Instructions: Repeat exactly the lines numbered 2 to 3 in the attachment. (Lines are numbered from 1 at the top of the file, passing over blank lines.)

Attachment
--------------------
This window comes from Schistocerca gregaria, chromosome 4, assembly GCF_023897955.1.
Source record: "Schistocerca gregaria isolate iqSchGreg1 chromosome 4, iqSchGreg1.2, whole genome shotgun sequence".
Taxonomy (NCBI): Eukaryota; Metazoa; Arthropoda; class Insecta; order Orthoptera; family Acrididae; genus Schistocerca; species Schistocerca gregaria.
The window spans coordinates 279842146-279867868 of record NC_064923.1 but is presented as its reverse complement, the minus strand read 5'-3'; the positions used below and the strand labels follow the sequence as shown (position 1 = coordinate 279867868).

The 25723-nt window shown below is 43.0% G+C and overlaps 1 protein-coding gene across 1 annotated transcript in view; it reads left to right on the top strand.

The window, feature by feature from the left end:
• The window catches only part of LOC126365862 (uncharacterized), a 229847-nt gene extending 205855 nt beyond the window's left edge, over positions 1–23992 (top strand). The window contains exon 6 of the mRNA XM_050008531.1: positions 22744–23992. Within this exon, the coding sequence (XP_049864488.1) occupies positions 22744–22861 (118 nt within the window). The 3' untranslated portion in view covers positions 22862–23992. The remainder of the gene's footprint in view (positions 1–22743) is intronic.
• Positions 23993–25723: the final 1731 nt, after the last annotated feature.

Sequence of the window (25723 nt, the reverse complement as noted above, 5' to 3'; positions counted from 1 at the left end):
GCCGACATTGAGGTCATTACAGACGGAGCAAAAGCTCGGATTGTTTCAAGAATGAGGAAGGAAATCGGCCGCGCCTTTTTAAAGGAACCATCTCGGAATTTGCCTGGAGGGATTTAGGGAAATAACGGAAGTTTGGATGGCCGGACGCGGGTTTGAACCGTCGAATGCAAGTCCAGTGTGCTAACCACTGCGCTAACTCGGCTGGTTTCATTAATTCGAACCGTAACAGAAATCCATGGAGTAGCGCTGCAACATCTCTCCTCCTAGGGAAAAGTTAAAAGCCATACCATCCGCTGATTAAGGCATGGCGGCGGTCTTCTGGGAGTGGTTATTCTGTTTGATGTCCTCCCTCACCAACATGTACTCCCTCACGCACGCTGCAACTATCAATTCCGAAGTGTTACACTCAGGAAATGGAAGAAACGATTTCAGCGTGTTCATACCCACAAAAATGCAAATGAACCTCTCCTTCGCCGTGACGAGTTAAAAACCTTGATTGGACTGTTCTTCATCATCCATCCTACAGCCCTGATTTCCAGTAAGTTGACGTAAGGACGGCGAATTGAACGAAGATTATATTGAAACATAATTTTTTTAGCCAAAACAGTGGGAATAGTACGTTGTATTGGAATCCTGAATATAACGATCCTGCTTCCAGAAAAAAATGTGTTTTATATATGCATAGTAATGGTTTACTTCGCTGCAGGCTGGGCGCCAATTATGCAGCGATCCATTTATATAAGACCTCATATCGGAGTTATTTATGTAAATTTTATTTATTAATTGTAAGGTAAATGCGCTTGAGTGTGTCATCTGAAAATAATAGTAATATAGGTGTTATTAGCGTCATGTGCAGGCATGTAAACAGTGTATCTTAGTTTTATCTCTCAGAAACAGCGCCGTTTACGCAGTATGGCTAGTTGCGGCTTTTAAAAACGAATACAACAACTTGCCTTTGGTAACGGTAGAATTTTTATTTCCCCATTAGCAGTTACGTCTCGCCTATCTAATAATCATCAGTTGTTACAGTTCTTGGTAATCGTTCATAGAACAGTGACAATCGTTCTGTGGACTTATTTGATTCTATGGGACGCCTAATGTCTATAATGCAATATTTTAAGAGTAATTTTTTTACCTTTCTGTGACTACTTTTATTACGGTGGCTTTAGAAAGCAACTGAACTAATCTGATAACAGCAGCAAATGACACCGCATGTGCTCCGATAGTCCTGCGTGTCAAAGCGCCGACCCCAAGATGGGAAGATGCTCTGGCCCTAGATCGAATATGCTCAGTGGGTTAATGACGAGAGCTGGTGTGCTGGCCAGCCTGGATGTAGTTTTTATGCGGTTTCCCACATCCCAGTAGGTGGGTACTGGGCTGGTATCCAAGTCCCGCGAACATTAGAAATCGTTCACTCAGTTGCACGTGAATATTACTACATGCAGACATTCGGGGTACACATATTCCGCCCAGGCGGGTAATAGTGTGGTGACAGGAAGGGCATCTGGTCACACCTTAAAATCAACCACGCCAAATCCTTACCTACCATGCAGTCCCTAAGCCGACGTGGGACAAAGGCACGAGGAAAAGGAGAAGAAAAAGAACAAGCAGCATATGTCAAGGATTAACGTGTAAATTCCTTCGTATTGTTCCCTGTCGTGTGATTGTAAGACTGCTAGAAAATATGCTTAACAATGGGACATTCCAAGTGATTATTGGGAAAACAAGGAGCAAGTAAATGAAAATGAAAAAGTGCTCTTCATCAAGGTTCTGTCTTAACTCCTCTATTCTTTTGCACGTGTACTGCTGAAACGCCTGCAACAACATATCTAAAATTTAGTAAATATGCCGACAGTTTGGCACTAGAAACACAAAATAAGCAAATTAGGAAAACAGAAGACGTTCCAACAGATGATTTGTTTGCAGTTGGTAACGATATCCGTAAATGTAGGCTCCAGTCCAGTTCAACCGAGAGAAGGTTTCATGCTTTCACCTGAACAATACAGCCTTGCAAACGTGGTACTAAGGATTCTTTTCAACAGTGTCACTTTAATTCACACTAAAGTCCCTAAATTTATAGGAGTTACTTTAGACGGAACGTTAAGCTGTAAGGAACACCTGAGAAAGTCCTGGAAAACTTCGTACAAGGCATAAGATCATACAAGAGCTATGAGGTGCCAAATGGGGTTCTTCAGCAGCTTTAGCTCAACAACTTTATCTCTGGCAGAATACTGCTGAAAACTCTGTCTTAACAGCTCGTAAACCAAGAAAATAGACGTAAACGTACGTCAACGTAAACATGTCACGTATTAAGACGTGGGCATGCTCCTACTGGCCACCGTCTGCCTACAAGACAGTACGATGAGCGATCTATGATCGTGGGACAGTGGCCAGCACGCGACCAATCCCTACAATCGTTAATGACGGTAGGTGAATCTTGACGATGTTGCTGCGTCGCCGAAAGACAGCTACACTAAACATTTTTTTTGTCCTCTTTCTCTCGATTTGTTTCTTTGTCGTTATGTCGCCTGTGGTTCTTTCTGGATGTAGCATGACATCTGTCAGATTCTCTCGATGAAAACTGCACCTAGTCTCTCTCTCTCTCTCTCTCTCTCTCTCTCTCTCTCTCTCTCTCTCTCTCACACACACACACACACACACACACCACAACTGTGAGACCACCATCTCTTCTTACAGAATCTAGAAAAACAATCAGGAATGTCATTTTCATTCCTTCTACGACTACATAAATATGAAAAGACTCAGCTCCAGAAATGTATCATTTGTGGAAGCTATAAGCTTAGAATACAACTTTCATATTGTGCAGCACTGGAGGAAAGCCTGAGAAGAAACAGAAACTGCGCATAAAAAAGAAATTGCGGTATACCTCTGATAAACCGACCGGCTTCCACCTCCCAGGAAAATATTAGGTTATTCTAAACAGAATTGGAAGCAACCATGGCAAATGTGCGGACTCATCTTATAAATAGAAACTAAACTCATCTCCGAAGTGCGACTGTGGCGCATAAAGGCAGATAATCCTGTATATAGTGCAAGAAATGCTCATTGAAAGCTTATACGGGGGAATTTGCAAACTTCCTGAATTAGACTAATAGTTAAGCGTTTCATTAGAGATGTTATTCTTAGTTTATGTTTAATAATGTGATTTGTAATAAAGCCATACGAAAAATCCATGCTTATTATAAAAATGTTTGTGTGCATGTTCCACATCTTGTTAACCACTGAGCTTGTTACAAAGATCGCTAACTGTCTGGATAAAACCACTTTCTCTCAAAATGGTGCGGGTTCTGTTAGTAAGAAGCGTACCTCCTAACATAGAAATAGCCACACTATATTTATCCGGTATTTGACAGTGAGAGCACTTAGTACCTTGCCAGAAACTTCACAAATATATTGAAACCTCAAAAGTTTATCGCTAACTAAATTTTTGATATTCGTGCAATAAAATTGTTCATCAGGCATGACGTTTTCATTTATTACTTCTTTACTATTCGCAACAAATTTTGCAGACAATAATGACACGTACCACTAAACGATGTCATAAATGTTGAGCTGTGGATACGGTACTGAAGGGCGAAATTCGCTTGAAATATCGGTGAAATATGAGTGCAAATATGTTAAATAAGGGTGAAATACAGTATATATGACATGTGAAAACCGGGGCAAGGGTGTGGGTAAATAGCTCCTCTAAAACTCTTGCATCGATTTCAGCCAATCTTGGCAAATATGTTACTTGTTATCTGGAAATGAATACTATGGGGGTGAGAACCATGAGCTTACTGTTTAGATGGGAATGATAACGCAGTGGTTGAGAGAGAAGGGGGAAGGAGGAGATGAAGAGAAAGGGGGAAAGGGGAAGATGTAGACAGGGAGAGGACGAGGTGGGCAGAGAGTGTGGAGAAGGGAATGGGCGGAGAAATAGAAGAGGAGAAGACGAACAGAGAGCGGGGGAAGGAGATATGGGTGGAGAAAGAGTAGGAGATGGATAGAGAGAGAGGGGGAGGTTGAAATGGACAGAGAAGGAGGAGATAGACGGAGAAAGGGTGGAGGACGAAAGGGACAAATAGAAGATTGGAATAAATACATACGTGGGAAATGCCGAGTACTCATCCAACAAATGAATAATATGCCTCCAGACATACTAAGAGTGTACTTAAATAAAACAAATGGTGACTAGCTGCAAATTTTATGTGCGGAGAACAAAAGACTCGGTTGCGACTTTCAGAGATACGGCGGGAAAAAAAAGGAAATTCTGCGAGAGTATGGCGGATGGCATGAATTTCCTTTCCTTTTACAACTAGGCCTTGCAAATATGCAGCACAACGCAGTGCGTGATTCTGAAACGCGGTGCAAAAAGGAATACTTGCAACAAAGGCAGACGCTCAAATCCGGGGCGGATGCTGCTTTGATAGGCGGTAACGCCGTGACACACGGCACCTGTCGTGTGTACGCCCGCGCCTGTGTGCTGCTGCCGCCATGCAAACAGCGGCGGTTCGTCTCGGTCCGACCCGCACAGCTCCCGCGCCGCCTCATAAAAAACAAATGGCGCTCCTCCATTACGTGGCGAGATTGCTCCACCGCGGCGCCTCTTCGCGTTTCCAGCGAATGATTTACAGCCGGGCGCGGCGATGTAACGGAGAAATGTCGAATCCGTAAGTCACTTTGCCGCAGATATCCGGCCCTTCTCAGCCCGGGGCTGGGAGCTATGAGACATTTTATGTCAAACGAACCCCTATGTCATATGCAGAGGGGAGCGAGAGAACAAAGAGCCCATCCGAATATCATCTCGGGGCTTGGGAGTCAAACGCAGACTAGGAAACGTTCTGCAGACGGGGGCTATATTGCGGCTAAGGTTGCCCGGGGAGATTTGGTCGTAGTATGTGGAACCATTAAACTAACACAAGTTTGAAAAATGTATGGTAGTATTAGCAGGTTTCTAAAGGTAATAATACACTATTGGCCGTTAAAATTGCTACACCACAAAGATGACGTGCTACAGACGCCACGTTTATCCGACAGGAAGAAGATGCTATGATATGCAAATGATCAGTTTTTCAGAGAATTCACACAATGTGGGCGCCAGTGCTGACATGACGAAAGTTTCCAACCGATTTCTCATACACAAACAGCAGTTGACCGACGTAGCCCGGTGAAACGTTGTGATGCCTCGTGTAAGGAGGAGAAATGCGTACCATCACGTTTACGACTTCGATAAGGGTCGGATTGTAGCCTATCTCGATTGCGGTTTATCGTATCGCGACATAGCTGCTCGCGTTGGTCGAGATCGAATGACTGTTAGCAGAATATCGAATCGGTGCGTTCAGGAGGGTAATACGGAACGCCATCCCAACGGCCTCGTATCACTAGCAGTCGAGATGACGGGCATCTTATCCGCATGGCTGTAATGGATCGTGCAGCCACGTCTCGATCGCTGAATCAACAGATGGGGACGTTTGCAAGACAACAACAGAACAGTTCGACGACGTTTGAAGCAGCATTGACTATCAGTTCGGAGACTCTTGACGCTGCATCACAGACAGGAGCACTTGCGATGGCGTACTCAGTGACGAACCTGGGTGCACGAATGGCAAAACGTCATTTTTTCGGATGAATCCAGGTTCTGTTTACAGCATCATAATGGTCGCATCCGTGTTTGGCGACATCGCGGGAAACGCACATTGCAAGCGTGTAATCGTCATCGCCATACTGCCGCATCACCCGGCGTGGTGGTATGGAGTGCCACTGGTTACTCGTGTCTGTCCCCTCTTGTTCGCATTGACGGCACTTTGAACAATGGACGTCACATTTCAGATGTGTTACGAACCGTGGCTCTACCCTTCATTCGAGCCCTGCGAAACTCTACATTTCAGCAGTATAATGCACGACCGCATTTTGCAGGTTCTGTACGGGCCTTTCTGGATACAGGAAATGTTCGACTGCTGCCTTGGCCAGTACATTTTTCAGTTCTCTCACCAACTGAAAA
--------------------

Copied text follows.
Source record: "Schistocerca gregaria isolate iqSchGreg1 chromosome 4, iqSchGreg1.2, whole genome shotgun sequence".
Taxonomy (NCBI): Eukaryota; Metazoa; Arthropoda; class Insecta; order Orthoptera; family Acrididae; genus Schistocerca; species Schistocerca gregaria.